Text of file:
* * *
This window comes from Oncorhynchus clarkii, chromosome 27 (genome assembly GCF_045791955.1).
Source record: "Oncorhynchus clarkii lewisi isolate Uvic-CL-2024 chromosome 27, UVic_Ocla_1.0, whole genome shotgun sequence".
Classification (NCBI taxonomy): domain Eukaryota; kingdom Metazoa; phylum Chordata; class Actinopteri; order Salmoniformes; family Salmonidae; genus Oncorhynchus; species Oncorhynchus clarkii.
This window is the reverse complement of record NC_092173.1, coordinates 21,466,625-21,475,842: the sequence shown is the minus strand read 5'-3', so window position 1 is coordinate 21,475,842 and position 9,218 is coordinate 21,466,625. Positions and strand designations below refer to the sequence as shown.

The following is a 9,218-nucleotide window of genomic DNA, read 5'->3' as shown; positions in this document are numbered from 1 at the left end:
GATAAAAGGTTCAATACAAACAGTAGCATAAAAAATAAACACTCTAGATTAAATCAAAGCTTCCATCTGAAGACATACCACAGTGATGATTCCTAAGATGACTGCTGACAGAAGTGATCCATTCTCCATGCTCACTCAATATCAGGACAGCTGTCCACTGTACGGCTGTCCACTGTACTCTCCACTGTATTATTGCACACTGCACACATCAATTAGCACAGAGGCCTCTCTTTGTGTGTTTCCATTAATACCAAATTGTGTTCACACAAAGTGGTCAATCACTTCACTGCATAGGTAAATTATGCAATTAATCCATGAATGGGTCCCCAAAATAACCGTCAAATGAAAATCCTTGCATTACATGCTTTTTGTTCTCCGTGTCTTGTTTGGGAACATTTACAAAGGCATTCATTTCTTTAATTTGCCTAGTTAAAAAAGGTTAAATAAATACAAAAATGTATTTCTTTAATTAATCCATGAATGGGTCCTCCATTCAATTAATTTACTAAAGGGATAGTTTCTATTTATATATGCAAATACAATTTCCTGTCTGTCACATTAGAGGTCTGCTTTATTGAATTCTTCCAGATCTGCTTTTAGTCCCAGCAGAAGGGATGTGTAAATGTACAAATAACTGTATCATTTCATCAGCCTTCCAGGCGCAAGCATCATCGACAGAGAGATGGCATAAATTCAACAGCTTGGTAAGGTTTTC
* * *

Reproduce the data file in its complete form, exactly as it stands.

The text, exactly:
This window comes from Oncorhynchus clarkii, chromosome 27 (genome assembly GCF_045791955.1).
Source record: "Oncorhynchus clarkii lewisi isolate Uvic-CL-2024 chromosome 27, UVic_Ocla_1.0, whole genome shotgun sequence".
Classification (NCBI taxonomy): domain Eukaryota; kingdom Metazoa; phylum Chordata; class Actinopteri; order Salmoniformes; family Salmonidae; genus Oncorhynchus; species Oncorhynchus clarkii.
This window is the reverse complement of record NC_092173.1, coordinates 21,466,625-21,475,842: the sequence shown is the minus strand read 5'-3', so window position 1 is coordinate 21,475,842 and position 9,218 is coordinate 21,466,625. Positions and strand designations below refer to the sequence as shown.

The following is a 9,218-nucleotide window of genomic DNA, read 5'->3' as shown; positions in this document are numbered from 1 at the left end:
GATAAAAGGTTCAATACAAACAGTAGCATAAAAAATAAACACTCTAGATTAAATCAAAGCTTCCATCTGAAGACATACCACAGTGATGATTCCTAAGATGACTGCTGACAGAAGTGATCCATTCTCCATGCTCACTCAATATCAGGACAGCTGTCCACTGTACGGCTGTCCACTGTACTCTCCACTGTATTATTGCACACTGCACACATCAATTAGCACAGAGGCCTCTCTTTGTGTGTTTCCATTAATACCAAATTGTGTTCACACAAAGTGGTCAATCACTTCACTGCATAGGTAAATTATGCAATTAATCCATGAATGGGTCCCCAAAATAACCGTCAAATGAAAATCCTTGCATTACATGCTTTTTGTTCTCCGTGTCTTGTTTGGGAACATTTACAAAGGCATTCATTTCTTTAATTTGCCTAGTTAAAAAAGGTTAAATAAATACAAAAATGTATTTCTTTAATTAATCCATGAATGGGTCCTCCATTCAATTAATTTACTAAAGGGATAGTTTCTATTTATATATGCAAATACAATTTCCTGTCTGTCACATTAGAGGTCTGCTTTATTGAATTCTTCCAGATCTGCTTTTAGTCCCAGCAGAAGGGATGTGTAAATGTACAAATAACTGTATCATTTCATCAGCCTTCCAGGCGCAAGCATCATCGACAGAGAGATGGCATAAATTCAACAGCTTGGTAAGGTTTTC